Update March 18, 2015

Dhaka 7-57 am, 27-November, 2020

Bangladesh can beat India

Sumel Sarker

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Bangladesh coach Chandika Hathurusingha.

18 March 2015, Nirapad News: Bangladesh coach Chandika Hathurusingha said India will face a defeat, if Bangladesh play their best in the ICC World Cup 4th quarters-final clash at Melbourne on Thursday.

As Mashrafe Mortaza and other members of his team give everything at practice sessions and plot the downfall of world champions India in what is likely to be their biggest challenge in the World Cup so far, Bangladesh head coach Chandika Hathurusingha believes that the side has now become comfortable in their skin.

The coach said the team would have to be at their very best while facing India.

“I think key is to play to our potential. The key towards beating an established side on a day, if we play to our potential and the established side does not measure up, we can beat them,” he said.

“For us, we have nothing to prove to anyone because we know that we are good. And that’s precisely the reason we are here. We are here to embrace the opportunity presented to us and enjoy the situation,” Hathurusingha of Sri Lankan origin said during a press conference in Melbourne, the venue of the quarterfinal contest.

The coach didn’t seem keen on elaborating much on India’s resurgence but was varying of their vastly-improving pace bowling unit.

“India are playing very good cricket. They are a good batting side. But the key has been how well their fast bowlers have bowled. That’s one area that we would probably keep an eye on,” Hathurusingha said.

The former Sri Lankan opener has undoubtedly made a world of difference to the confidence of this Bangladeshi side within 8 months alongside Heath Streak and Ruwan Kalpage. However, he wished not to comment about his wards taking inspiration from Bangladesh’s 2007 shock win over India at Port of Spain.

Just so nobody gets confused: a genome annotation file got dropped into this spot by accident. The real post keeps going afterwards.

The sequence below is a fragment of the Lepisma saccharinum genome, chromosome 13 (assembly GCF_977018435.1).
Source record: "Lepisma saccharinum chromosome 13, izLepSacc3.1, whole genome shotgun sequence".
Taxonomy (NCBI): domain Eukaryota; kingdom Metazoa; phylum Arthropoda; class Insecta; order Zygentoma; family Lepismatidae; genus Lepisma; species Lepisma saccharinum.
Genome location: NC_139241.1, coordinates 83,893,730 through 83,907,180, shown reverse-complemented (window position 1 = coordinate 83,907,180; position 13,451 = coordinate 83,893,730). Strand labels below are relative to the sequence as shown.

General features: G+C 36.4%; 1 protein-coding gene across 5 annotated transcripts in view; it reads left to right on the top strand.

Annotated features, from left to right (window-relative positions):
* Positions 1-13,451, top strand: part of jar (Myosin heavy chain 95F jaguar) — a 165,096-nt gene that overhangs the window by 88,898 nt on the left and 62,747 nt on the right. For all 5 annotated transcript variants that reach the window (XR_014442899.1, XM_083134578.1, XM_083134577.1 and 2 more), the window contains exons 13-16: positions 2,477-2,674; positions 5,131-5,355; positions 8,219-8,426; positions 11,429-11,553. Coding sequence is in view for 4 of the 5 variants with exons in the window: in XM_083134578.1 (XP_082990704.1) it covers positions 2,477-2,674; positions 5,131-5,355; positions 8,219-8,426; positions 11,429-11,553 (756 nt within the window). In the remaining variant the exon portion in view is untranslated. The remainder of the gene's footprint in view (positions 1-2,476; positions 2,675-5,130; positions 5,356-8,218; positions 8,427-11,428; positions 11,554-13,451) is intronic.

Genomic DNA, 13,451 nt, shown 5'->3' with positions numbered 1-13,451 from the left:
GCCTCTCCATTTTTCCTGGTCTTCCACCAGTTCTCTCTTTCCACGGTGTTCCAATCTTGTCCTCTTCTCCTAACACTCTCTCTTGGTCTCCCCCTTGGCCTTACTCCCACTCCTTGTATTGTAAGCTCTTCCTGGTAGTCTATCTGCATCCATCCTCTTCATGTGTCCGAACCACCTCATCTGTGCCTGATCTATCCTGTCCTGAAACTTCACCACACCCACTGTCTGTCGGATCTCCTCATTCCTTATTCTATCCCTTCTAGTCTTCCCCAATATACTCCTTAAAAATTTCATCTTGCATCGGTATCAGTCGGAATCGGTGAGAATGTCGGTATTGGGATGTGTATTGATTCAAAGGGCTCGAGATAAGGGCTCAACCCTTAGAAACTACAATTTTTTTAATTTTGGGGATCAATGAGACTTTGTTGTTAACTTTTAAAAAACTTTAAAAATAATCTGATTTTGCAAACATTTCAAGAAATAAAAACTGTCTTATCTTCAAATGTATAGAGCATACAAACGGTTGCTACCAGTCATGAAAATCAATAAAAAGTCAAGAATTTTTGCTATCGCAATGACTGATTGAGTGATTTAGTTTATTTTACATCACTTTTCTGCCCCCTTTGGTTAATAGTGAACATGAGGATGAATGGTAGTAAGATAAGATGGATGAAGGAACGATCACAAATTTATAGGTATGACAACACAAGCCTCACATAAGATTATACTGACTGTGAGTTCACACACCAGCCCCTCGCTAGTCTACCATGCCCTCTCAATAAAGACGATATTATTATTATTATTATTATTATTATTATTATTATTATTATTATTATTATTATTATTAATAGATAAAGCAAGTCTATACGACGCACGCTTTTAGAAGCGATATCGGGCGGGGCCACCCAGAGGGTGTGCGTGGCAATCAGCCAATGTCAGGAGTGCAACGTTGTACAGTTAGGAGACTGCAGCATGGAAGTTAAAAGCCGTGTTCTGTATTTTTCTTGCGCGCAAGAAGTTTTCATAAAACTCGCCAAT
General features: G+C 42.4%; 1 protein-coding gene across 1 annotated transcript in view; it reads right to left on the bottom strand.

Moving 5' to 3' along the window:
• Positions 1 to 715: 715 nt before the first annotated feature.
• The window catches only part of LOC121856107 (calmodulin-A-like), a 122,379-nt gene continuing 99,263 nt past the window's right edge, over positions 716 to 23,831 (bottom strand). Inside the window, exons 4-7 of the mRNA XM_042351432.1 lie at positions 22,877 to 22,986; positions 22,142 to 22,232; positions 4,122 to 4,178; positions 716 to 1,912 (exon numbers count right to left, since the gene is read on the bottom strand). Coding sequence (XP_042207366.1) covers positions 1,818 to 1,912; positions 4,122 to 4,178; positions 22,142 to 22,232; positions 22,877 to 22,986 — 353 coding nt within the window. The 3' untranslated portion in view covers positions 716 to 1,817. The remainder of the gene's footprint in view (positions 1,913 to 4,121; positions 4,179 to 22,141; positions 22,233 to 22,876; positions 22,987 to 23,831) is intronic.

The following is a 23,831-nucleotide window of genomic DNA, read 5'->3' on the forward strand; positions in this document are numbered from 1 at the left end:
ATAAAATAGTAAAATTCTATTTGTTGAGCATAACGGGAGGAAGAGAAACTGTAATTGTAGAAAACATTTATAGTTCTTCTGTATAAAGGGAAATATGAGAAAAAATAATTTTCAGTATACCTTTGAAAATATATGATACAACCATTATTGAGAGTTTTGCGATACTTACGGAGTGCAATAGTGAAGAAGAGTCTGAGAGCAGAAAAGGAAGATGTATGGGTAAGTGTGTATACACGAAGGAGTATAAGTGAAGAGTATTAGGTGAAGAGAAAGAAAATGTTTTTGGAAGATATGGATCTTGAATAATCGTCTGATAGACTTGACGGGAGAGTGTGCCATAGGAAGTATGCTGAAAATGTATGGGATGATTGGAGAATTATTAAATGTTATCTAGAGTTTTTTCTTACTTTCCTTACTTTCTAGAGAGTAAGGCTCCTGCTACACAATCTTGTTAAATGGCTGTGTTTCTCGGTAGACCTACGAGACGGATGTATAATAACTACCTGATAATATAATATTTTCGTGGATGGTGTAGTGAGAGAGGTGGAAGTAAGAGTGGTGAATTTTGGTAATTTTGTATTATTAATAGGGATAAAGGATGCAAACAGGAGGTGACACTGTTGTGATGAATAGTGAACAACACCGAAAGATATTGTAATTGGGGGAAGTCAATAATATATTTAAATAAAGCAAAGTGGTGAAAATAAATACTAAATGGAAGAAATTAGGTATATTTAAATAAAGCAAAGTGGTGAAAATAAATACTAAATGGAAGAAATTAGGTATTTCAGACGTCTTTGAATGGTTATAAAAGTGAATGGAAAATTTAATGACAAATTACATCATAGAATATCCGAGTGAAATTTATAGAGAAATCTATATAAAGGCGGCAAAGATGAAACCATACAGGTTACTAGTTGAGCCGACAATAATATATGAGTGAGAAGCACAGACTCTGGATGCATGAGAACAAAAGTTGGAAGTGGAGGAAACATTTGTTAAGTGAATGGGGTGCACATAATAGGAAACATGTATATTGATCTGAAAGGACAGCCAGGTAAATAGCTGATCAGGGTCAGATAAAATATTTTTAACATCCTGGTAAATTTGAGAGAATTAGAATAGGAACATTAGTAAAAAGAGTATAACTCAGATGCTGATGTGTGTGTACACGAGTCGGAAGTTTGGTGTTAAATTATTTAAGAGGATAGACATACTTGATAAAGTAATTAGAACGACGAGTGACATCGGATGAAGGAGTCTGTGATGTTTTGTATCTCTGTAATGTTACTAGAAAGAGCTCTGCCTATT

When questioned about what sets this team apart from the Bangladesh ones in the past, Hathurusingha had only a few words to say, “I can’t speak about past as I have not seen Bangladesh’s dressing rooms of earlier times. But this team believes in itself. I think we always talk about clear role for our players.

“The boys have been told to play with freedom. We are not afraid to make decisions in the middle and the culture we have created in the dressing room has also helped.”

According to him, Bangladesh’s recipe of success contains three simple ingredients. “The preparation was thorough. Not playing a lot of cricket in the lead up to the World Cup was a good thing as we reached Brisbane bit early to acclimatize to the Australian conditions. That was a key thing.

“Also we are peaking at the right time. All our key players are in form and there are lesser number of injuries. And the players are improving with every game.” He is of firm opinion that Bangladesh have now performed well enough to retain their Test status.

“For us, it’s all about how we can improve as a Test nation. In last few months, we have shown how much talent we have and how much we can improve. We have to try and do well in each game,” he said.

Hathurusingha has had massive experience in coaching Australian club sides in the past in grade cricket and he agrees that has assisted him in mentoring a relatively inexperienced Bangladesh outfit.

“It has massively helped. Knowing the conditions helped me prepare a team and also chalk out specific training for these conditions we would encounter. We changed a few techniques knowing limitations of sub-continental players,” he reasoned.

While the side has a specific “gameplan” for every opposition, Hathurusingha wants captain Mashrafe Mortaza to be more proactive and speedy in taking on-field decisions since that is likely to make a huge difference.

Melbourne is likely to see a few showers on Thursday but Hathurusingha doesn’t want to think about it.

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